The substance of the evidence, so far as it is necessary to state it, is as follows: On July 18, 1949, Investigator Marvin Swann was proceeding in an automobile in the vicinity of Bremen, Georgia, at which time he met an ambulance-type truck, immediately followed by a 1949 Oldsmobile in which William Ensley Anderson was a passenger. After the Oldsmobile passed Anderson turned in his seat to observe Swann who, becoming suspicious, back-tracked the vehicles a distance of about fourteen miles to the vicinity of the home of Herman Cole. As a result of this other agents were called in to make a search in the vicinity and on July 20, 1949, they found a cache of 159 gallons of non-tax paid distilled spirits concealed in the edge of Herman Cole's cornfield, just off a rural public road in the rear of an old abandoned house.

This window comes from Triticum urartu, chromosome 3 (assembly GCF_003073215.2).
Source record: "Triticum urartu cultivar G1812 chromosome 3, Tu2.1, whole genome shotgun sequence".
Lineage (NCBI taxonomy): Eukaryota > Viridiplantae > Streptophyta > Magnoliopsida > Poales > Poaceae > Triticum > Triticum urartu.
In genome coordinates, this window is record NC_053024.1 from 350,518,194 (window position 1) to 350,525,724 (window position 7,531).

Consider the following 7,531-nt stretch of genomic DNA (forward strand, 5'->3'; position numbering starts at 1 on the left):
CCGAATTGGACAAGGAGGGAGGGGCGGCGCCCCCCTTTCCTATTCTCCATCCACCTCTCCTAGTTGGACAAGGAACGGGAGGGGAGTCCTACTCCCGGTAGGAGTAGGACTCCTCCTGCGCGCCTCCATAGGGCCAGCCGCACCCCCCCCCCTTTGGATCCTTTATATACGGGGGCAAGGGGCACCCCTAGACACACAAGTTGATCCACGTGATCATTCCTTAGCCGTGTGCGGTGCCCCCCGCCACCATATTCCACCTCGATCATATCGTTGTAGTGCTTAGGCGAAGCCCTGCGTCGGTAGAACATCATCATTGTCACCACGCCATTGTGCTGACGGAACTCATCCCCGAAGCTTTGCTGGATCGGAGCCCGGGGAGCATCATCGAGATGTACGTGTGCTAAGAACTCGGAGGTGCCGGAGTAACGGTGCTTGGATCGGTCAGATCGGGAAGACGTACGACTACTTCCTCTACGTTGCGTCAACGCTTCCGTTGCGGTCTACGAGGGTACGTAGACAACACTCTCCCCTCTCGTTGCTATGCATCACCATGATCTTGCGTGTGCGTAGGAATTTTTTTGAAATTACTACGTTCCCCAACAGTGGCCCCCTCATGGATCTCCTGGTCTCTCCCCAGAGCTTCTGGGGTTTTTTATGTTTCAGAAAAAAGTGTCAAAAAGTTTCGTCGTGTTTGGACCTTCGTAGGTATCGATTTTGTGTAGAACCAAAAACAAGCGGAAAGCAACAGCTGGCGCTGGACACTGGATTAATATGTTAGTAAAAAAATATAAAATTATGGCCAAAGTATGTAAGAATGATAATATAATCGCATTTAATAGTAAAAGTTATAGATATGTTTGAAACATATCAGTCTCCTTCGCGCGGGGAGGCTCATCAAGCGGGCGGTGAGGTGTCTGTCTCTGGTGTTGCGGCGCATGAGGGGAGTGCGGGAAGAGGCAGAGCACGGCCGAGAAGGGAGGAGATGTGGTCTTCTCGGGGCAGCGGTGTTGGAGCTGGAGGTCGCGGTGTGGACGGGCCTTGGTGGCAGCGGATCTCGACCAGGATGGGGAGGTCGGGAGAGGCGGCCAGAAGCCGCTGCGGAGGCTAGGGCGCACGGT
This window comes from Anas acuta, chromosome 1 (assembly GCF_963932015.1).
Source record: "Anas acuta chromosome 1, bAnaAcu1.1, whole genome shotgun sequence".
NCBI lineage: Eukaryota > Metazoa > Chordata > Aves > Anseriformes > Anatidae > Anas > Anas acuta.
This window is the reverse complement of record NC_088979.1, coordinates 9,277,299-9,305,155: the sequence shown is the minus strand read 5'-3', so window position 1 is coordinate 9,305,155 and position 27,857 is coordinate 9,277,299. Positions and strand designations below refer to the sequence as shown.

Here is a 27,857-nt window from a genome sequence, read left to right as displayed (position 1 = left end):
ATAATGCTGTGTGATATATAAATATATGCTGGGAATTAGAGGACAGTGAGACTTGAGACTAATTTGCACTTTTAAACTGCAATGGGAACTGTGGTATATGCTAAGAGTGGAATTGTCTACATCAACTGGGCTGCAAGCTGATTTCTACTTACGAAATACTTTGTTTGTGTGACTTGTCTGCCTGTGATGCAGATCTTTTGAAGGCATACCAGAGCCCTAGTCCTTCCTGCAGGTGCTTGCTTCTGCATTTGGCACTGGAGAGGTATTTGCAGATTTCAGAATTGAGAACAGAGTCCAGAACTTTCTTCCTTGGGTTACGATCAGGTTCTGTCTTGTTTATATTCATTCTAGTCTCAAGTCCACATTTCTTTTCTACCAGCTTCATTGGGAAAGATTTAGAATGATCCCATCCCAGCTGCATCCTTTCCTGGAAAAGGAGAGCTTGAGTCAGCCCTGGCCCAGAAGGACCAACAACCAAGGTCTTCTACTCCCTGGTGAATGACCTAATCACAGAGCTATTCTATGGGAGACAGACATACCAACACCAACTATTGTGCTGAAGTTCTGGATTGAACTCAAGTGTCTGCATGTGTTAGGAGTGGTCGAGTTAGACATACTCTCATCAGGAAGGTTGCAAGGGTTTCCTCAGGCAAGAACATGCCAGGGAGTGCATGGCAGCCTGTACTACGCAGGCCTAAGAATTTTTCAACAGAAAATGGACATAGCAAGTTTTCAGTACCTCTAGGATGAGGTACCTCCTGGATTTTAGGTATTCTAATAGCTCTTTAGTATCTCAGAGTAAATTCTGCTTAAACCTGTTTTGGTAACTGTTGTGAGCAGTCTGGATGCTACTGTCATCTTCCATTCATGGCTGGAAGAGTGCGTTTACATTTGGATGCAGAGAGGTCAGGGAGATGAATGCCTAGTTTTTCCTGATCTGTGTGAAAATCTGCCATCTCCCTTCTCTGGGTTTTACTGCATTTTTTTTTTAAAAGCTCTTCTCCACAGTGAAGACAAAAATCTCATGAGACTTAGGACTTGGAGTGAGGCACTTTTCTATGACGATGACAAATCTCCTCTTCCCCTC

Upon finding the cache two of the investigators established a watch over it and at about 7:55 P.M. they saw an ambulance-type truck pass the abandoned house and proceed up the road in the direction of Cole's home. About an hour thereafter they observed a 1949 Buick automobile with two occupants therein travelling in the same direction. The Buick proceeded up the public road and in about ten minutes after it was heard to stop at the home of Cole, the ambulance-type truck returned to the abandoned house and backed up to within a few steps of the cache of distilled spirits. Thereafter parties unknown began loading the distilled spirits into the truck. Within a few minutes after the loading operation had commenced the Buick returned and stopped in the public road in front of the abandoned house, whereupon one unknown party got out of the Buick, walked over to the ambulance, and started talking to the men who were loading the truck.